Trans Substantial Rock: Gender-Bending Duo Bitch and Animal Go Where They Want and Do What They Want on Their Latest Album, Eternally Hard. (Music)

By Coble, Margaret | The Advocate (The national gay & lesbian newsmagazine), February 5, 2002 | Go to article overview

Trans Substantial Rock: Gender-Bending Duo Bitch and Animal Go Where They Want and Do What They Want on Their Latest Album, Eternally Hard. (Music)


Coble, Margaret, The Advocate (The national gay & lesbian newsmagazine)


"What Animal and I do best is improvisation," says 28-year-old Bitch, a self-identified "queer elegant queen" who hails from Detroit but now, with 25-year-old partner-in-art Animal, calls Brooklyn, N.Y., her home. "I think of us more as performance artists than musicians, really."

Indeed, after one listen to the duo's sophomore disc, Eternally Hard, with its torrid brew of sexually and politically charged spoken-sung lyrics, stripped-down instrumentation, and assorted tribal-edged percussion, you'll understand what she means. Not that the two aren't more than adept on their instruments--Animal's percussive use of djembes, steel drums, gongs, and even body parts is inspiring, while Bitch is equally skilled on electric bass and violin (and both even play ukulele). But there's no mistaking that their emphasis is on their process rather than just the music for its own sake.

Take "Sparkly Queen Areola," their ode to the illegal-to-display-in-most-states part of a woman's breast. The song debuted as a brief chant on the pair's 1999 album, What's That Smell? and reappears on Eternally Hard in a more musically complete form. "Animal was playing around on the keyboards and just started singing out of nowhere, so we rolled tape and she just laid it down out of her ass," Bitch recalls, laughing. …

The rest of this article is only available to active members of Questia

Already a member? Log in now.

Notes for this article

Add a new note
If you are trying to select text to create highlights or citations, remember that you must now click or tap on the first word, and then click or tap on the last word.
One moment ...
Default project is now your active project.
Project items
Notes
Cite this article

Cited article

Style
Citations are available only to our active members.
Buy instant access to cite pages or passages in MLA 8, MLA 7, APA and Chicago citation styles.

(Einhorn, 1992, p. 25)

(Einhorn 25)

(Einhorn 25)

1. Lois J. Einhorn, Abraham Lincoln, the Orator: Penetrating the Lincoln Legend (Westport, CT: Greenwood Press, 1992), 25, http://www.questia.com/read/27419298.

Note: primary sources have slightly different requirements for citation. Please see these guidelines for more information.

Cited article

Trans Substantial Rock: Gender-Bending Duo Bitch and Animal Go Where They Want and Do What They Want on Their Latest Album, Eternally Hard. (Music)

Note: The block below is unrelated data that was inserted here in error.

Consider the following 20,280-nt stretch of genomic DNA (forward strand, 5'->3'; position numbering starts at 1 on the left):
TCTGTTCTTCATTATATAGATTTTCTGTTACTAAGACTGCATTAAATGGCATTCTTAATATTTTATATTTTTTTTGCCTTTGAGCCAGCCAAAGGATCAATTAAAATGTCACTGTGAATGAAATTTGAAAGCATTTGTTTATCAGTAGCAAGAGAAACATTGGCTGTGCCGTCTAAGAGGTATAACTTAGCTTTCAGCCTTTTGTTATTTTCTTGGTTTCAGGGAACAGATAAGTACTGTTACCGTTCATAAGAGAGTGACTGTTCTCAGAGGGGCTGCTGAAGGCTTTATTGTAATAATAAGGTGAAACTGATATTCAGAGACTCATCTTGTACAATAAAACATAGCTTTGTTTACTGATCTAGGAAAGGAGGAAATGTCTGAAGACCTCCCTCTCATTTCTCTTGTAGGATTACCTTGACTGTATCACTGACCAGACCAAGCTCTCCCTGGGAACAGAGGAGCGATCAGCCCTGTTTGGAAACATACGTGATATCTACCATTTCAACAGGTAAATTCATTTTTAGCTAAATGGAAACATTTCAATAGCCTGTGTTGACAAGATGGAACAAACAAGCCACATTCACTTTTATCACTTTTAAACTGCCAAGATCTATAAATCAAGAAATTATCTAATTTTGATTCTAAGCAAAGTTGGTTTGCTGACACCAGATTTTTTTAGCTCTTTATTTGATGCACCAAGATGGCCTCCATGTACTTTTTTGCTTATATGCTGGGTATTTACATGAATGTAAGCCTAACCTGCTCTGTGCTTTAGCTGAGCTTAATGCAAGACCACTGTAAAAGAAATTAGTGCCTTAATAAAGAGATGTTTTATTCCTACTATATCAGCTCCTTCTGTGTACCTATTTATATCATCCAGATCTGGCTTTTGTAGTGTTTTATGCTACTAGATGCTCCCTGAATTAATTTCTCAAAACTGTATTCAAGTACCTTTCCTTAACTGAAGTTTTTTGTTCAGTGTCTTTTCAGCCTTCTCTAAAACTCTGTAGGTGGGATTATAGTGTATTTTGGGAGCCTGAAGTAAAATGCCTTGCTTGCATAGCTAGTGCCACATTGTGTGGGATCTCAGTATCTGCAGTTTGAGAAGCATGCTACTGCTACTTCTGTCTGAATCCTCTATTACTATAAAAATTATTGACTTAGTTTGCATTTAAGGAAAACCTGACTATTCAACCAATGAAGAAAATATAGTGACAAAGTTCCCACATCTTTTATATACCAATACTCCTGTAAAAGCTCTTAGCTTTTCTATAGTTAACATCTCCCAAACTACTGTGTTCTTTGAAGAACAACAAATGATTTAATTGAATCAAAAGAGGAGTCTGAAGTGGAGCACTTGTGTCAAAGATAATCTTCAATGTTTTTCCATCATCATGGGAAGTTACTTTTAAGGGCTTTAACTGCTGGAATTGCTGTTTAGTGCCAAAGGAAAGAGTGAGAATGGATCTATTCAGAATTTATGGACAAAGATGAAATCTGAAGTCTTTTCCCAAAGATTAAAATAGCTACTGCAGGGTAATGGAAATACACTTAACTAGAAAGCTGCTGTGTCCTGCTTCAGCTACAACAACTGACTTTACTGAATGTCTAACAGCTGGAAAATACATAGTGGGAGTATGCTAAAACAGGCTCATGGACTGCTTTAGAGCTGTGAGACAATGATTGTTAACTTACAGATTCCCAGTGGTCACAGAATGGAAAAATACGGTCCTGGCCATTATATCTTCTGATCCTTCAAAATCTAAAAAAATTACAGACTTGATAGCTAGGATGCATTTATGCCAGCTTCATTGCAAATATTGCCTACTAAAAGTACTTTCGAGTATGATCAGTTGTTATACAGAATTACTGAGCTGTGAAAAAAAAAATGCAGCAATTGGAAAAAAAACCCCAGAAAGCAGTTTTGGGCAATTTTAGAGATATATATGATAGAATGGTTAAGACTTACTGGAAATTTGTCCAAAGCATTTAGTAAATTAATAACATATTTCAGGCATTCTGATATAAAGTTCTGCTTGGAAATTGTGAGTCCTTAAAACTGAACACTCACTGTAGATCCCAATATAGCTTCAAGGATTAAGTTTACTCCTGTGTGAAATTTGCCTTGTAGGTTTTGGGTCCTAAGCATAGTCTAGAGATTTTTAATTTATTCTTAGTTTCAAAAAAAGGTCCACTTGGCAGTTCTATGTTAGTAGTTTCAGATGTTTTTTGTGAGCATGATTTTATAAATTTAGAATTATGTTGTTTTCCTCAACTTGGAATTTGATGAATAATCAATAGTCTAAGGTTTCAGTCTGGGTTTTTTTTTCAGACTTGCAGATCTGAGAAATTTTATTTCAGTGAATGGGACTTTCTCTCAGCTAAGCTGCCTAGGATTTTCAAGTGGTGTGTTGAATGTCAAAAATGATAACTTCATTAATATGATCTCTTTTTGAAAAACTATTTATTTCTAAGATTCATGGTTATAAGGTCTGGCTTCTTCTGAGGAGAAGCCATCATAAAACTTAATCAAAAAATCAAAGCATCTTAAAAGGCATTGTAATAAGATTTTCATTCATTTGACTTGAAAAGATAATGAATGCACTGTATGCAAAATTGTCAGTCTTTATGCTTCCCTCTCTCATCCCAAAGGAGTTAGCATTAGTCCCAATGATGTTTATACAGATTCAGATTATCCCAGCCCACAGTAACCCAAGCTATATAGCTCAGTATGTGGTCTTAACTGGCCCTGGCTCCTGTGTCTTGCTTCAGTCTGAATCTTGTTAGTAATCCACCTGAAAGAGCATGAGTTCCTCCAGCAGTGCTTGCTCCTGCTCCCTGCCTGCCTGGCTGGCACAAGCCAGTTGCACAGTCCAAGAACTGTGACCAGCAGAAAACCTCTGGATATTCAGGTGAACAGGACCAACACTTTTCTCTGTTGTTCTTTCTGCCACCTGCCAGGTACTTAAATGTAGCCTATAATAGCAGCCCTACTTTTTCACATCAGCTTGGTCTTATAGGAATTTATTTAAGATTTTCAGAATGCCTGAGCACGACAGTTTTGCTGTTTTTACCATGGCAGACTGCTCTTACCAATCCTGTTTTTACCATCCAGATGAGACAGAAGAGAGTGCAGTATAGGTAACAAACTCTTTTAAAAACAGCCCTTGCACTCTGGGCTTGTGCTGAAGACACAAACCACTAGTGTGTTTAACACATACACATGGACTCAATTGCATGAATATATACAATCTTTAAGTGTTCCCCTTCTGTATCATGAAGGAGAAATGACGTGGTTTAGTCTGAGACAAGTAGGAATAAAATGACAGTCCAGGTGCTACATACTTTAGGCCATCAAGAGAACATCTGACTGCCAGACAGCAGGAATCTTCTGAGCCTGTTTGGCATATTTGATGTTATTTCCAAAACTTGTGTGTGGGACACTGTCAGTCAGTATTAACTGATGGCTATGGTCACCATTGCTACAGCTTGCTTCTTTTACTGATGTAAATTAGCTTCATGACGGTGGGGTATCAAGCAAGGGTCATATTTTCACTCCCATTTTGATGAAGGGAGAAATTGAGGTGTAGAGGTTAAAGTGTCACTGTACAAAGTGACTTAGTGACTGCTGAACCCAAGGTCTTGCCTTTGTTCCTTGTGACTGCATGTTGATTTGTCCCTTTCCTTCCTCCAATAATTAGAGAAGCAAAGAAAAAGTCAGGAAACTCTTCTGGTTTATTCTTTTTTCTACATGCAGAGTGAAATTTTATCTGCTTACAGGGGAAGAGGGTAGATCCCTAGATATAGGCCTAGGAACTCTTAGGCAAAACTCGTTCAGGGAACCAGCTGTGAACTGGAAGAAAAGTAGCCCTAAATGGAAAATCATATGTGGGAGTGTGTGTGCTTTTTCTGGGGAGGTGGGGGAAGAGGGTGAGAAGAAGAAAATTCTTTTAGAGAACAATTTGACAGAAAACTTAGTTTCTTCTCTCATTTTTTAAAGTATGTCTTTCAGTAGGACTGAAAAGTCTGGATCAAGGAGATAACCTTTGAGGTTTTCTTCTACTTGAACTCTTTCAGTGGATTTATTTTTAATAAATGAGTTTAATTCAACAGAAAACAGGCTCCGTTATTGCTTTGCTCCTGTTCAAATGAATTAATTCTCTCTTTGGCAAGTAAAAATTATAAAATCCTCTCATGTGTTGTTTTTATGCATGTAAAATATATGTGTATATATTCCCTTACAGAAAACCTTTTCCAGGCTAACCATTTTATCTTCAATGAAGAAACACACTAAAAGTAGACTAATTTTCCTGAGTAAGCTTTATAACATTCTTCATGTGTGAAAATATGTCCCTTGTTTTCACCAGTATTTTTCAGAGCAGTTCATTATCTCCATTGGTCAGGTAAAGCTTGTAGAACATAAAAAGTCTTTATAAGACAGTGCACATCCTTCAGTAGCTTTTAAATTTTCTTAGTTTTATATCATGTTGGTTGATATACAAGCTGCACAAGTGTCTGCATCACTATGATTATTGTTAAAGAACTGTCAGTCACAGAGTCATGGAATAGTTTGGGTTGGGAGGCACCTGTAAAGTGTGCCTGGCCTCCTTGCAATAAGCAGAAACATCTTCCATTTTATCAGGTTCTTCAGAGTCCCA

Settings

Settings

Typeface
Text size Smaller Larger Reset View mode
Search within

Search within this article

Look up

Look up a word

  • Dictionary
  • Thesaurus
Please submit a word or phrase above.
Print this page

Print this page

Why can't I print more than one page at a time?

Help
Full screen
Items saved from this article
  • Highlights & Notes
  • Citations
Some of your highlights are legacy items.

Highlights saved before July 30, 2012 will not be displayed on their respective source pages.

You can easily re-create the highlights by opening the book page or article, selecting the text, and clicking “Highlight.”

matching results for page

    Questia reader help

    How to highlight and cite specific passages

    1. Click or tap the first word you want to select.
    2. Click or tap the last word you want to select, and you’ll see everything in between get selected.
    3. You’ll then get a menu of options like creating a highlight or a citation from that passage of text.

    OK, got it!

    Cited passage

    Style
    Citations are available only to our active members.
    Buy instant access to cite pages or passages in MLA 8, MLA 7, APA and Chicago citation styles.

    "Portraying himself as an honest, ordinary person helped Lincoln identify with his audiences." (Einhorn, 1992, p. 25).

    "Portraying himself as an honest, ordinary person helped Lincoln identify with his audiences." (Einhorn 25)

    "Portraying himself as an honest, ordinary person helped Lincoln identify with his audiences." (Einhorn 25)

    "Portraying himself as an honest, ordinary person helped Lincoln identify with his audiences."1

    1. Lois J. Einhorn, Abraham Lincoln, the Orator: Penetrating the Lincoln Legend (Westport, CT: Greenwood Press, 1992), 25, http://www.questia.com/read/27419298.

    Cited passage

    Thanks for trying Questia!

    Please continue trying out our research tools, but please note, full functionality is available only to our active members.

    Your work will be lost once you leave this Web page.

    Buy instant access to save your work.

    Already a member? Log in now.

    Search by... Author
    Show... All Results Primary Sources Peer-reviewed

    Oops!

    An unknown error has occurred. Please click the button below to reload the page. If the problem persists, please try again in a little while.